“Chuc Mung Nam Moi,” I chant, as I push my beer up in the air – and the clash of a dozen beer bottles rings in the New Year. “Hurry, we’re going to miss the fireworks,” a young boy says, in honour of his yearly tradition.
Running down the gravel street, in thongs, I’m clearly unprepared. My attention turns to the explosion of colour awakening the black sky. I smile – a smile that is deeper than the anticipation of a new year but one of appreciation.
I didn’t plan to be in a Unesco World Heritage site on New Years Eve – like an unexpected new year kiss from a stranger. I’m in Hoi An, on the central coast of Vietnam and I see the real life behind Hoi An’s tourist façade. I’m smack bang in the middle of Tet, the Lunar New Year Festival in Vietnam.
Two streets lined with palm trees and people run parallel to a bustling bridge. Coloured flags connect tree-to-tree and illuminated paper boats shine light on the water. The bridge is decorated with dragons and people admiring this humble culture. Looking out to the river, it’s covered bank to bank with a rainbow of twinkling light and the streets overflowing with flowers to adorn.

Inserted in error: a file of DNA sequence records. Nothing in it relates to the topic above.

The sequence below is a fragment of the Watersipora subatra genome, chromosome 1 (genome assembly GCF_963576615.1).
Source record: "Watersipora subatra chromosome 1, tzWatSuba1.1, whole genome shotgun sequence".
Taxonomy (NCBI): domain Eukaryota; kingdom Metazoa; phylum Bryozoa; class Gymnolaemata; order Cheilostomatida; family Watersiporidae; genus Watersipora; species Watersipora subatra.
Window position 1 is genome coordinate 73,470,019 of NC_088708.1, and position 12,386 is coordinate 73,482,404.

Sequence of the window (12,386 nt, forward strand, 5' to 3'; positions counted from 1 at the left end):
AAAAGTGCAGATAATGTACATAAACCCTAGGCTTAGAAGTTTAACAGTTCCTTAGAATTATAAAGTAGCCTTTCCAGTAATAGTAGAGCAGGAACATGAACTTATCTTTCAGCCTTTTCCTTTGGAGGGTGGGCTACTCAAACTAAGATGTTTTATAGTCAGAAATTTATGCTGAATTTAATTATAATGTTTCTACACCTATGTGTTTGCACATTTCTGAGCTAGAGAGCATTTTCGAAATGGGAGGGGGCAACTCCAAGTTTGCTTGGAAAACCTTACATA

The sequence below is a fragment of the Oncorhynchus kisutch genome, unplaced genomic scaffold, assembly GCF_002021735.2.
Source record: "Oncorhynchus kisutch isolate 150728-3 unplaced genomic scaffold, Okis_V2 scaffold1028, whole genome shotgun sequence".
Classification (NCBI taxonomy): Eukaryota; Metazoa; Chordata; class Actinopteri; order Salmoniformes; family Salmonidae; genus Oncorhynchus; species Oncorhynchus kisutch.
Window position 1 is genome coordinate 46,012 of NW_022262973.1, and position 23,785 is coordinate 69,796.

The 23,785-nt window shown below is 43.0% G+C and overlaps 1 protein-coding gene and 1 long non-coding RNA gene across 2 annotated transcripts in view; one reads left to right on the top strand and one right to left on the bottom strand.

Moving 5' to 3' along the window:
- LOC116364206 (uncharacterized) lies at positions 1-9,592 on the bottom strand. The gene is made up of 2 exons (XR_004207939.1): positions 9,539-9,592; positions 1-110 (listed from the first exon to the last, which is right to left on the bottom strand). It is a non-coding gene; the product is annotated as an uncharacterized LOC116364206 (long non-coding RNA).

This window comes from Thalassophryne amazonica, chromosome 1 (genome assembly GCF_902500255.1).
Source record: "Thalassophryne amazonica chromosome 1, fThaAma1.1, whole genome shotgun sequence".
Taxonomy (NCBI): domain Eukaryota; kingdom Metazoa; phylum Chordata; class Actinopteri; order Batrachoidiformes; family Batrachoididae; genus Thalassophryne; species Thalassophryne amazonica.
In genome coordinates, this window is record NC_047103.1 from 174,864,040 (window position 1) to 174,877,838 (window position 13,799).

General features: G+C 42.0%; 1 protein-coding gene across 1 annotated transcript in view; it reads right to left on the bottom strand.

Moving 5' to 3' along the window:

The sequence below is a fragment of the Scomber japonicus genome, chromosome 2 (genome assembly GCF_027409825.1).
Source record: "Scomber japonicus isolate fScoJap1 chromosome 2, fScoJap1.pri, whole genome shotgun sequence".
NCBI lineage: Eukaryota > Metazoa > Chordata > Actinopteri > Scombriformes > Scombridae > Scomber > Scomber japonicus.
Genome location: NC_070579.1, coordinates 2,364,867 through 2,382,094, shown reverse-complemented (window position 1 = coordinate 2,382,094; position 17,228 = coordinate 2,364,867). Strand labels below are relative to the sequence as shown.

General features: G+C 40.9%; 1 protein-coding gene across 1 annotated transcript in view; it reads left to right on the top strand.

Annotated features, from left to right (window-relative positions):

Lanterns are strung up everywhere and people are strolling and cycling outside the ancient houses and restaurants. Local families are sitting on the side on the street, the father sketching his wife and son on a creased white canvas – his only light the illumination from the lanterns. “Can I draw you?” he offers. I smile appreciatively and buy his drawing instead, not wanting to sit down for a second.
The savoury smells invite me further along the street. Oil sizzles as a young lady throws two donuts into a silver bowl. She’s frugal at digging the warm donut in sugar and hands it to a young boy. Tiny bananas sway left to right from the top of her silver cart and she’s keeping herself warm from the chicken rotating under coal to her left.
Walking to the riverfront, I notice a hint of Venice in this quaint town. Its narrow streets and canary yellow buildings gleam with history.
A fisherman in shorts and a thin long sleeve top waves at me as he sits on the edge of his wooden boat, seemingly going nowhere. Picking up a long stick cradling my candle, I release my container to welcome in the New Year as I watch it dance on top of the reflection of the night.